Spirit Airlines, widely known as a low-budget carrier among travelers, has become renowned for breaking budgets with its add-on fees. Starting next week it will have a new high-tech offering that may make flying on the carrier easy -- but it will cost you.
The ultra-low-cost carrier based in Miramar, Florida, will allow passengers to book reservations and adjust their itineraries via text, using Facebook’s messaging service, WhatsApp starting Sept. 1 -- all for the additional fee of $25.
Brian Sumers, the senior aviation business editor at travel news and research website Skift, isn’t shocked by the texting fee: “I’m not surprised Spirit is charging for certain chat-based transactions,” he told Fox Business. “For years, airlines have wanted to get out of the business of having agents book travel for passengers. It’s expensive.”
In making the announcement Spirit said it was not about the expense but about the experience stating its customers "have told us they would rather communicate on a familiar and convenient service like WhatsApp,” said Bobby Schroeter, vice president of sales and marketing at Spirit, “It is all part of our goal to elevate and improve our Guest experience.”
The WhatsApp feature, which comes with the help of global-tech firm LiveStream, is two-tiered: It will connect customers with a chatbot, where they’ll provide basic information about their travel plans before being connected to a Spirit agent. Then, they’ll be sent a link that takes them outside of WhatsApp, where they will finalize their reservation.
“I see a couple of benefits,” Sumers said. “You won't have to wait on hold on the phone — discount airlines usually have lean operations, and sometimes it takes forever for an agent to answer.” Sumers added that "an airline agent can handle more than one chat conversation at once, which ultimately saves money for the airline. The passenger can also multi-task, too.”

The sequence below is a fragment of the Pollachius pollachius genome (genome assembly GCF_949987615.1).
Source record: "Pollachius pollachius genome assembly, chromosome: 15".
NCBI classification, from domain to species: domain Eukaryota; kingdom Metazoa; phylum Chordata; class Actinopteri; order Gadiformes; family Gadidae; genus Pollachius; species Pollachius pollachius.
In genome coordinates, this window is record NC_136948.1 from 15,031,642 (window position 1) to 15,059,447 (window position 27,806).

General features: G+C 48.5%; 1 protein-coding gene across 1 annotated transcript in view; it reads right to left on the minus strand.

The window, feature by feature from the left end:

If Spirit is introducing this service, could the major carriers such as Delta, United or American be far behind in offering "text-to-book" ? “It's pretty clear that this is the future of customer service, both at airlines and other consumer-facing brands. I see more airlines going to chat in the future,” said Sumers, “Younger consumers often prefer it and airlines need to meet their customers where they are.”
Despite the add-on feel, the new service with its appeal to a younger flyer could be good for Spirit’s reputation. This spring Spirit was rated one of the worst U.S. airlines to fly with by Consumer Reports. The ranking considered things like check-in ease, comfort and cleanliness, staff service and Wi-Fi. Spirit does not offer in-flight Internet.
And those additional fees probably didn't help. Spirit flyers should know if you plan to bring a carry-on, bring some extra cash. If you get thirsty in-flight, pay up or be parched. Want to pick your own seat? That'll cost you.
Spirit is making strides toward improving customer experiences, though. Skift points to its recent investment in more comfortable seating as well as other tweaks to the cabin. The airline also plans to add Wi-Fi to its entire fleet by 2021. Of course, flyers will have to wait and see just how much these new amenities will cost